Jed: Well, we obviously spend a lot of time in the market, we look at a lot of opportunities and as we’ve scaled a bit we’ve gotten more inbound opportunities so we have to sort of evaluate and put them through sort of our competency check list and see where it makes sense. What we know is that the core market we’ve been focusing on initially, which is really media and advertising, digital media and advertising global, it’s growing really quickly. It’s been growing about 22% per annum since we started this and it’s truly international.

You’re seeing a lot of these guys, a lot of really interesting tech companies that are selling to…these same global advertisers are based all over the world and for us it makes a lot of sense to sort of capture this market, we understand it really well. In credit it takes a long time to sort of understand market and credit dynamics and prevailing terms and conditions and payment patterns and all of that which I think we’ve done a really good job focusing on this vertical…one of the reasons why our loss rate is so low. So it makes a lot of sense to extend that into other markets.

In terms of horizontal, other verticals, there are some sort of very close tangents that we’ve been selling products into and testing. There are some other sort of digital verticals that could make sense down stream, but for now we found a sweet spot. There’s an awful lot of headroom we want to exploit that really, you know, maximize it and keep building products to serve these clients.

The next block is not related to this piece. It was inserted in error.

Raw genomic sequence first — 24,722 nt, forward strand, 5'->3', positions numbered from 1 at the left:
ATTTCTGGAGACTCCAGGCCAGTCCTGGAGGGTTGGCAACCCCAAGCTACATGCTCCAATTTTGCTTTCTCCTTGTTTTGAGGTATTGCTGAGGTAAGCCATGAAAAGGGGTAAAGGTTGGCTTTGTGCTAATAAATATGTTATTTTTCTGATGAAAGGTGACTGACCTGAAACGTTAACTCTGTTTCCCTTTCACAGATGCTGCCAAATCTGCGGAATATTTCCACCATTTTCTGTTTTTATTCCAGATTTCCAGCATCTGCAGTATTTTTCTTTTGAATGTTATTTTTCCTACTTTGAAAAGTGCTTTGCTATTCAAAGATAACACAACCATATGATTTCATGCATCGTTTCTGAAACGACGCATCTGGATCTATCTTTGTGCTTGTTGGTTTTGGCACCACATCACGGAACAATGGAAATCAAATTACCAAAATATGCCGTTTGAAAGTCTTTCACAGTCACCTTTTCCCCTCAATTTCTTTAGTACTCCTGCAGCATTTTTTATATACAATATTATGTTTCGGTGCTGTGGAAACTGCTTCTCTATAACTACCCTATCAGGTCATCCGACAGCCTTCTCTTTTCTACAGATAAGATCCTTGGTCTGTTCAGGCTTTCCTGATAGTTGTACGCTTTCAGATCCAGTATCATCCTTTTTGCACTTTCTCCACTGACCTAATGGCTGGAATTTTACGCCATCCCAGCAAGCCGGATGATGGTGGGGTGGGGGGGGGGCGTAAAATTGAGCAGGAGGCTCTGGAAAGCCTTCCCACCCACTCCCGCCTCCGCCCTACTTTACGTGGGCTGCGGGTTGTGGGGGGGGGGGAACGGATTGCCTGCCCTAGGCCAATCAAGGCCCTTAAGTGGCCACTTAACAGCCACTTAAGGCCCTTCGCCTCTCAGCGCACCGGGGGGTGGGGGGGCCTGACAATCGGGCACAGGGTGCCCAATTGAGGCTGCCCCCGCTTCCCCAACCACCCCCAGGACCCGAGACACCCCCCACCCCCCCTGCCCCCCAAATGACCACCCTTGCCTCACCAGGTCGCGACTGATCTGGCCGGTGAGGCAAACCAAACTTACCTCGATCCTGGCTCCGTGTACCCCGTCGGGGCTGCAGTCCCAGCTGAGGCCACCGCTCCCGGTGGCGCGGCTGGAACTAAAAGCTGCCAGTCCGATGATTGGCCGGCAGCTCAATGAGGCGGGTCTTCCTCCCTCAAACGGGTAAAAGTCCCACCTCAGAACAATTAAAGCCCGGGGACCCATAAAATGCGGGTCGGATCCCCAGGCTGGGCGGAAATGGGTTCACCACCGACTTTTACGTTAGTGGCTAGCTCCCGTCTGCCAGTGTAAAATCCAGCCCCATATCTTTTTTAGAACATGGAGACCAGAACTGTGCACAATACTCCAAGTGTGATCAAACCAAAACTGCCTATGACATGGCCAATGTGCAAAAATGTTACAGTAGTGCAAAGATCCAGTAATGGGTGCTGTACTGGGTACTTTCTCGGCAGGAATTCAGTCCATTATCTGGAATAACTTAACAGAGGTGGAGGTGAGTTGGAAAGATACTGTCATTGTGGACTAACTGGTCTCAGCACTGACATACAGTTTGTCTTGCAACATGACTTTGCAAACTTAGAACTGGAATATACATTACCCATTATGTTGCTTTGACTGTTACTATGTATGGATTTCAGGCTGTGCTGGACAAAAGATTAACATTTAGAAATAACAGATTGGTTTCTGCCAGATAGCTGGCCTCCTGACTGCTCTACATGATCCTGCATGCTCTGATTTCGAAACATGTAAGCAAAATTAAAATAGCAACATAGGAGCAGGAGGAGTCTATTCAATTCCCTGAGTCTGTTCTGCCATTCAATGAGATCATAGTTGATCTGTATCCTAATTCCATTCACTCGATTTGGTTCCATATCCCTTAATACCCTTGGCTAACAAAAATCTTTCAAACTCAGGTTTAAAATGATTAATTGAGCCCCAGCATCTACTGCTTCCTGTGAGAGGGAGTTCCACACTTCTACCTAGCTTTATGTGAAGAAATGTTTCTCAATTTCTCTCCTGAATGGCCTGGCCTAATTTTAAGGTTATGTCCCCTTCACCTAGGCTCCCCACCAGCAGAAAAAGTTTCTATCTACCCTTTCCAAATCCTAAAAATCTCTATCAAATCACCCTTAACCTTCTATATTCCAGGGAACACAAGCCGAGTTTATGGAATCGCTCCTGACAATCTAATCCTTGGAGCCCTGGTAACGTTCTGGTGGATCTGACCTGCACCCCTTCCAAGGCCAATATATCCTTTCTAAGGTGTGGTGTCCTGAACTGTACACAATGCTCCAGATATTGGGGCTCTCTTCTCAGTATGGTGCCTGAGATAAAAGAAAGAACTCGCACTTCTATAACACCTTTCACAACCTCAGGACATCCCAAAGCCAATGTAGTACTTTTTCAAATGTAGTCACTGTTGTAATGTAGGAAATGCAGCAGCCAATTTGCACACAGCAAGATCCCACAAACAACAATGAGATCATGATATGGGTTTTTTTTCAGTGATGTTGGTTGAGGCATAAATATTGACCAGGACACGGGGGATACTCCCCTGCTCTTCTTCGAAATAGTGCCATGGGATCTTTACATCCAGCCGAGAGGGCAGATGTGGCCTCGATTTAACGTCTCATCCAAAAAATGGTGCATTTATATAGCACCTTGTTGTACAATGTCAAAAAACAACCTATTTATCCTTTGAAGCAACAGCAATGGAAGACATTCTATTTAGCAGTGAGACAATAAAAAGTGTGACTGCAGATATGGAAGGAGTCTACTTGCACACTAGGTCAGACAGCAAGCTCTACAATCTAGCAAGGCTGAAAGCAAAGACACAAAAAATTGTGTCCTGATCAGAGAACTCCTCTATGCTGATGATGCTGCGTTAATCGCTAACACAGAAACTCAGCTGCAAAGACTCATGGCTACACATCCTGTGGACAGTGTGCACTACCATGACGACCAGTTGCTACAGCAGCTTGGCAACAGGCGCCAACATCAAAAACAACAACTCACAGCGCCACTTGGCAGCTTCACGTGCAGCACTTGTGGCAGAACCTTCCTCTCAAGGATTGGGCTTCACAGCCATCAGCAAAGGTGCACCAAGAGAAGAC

Peter: Right, right. Okay, well on that note I’ll let you go. I really appreciate you coming on the show, Jed.

Jed: Thank you for inviting us, it was a lot of fun. Thanks, Peter.

Peter: Okay, see you.

Jed: Bye,

Peter: You know there’s certainly options for new marketplace lenders entering the space today, but I think targeting on a specific niche certainly gives an advantage to the platform because they’re able to understand it and develop tools and marketing approaches specific to that niche. Particularly with invoice finance, I think different niches have very different needs and what Jed has been able to do with FastPay, particularly given their extraordinarily low default rates, I think what he has been able to do and build up to a really decent sized business in a relatively short period of time I think demonstrates the power of that approach where you basically learn all there is to know about one niche and provide a service just for that. Now it’s not going to work for everybody, but it’s certainly working well for FastPay and I wish them all the best.

On that note, I’ll sign off. I very much appreciate you listening and I will catch you next time. Bye.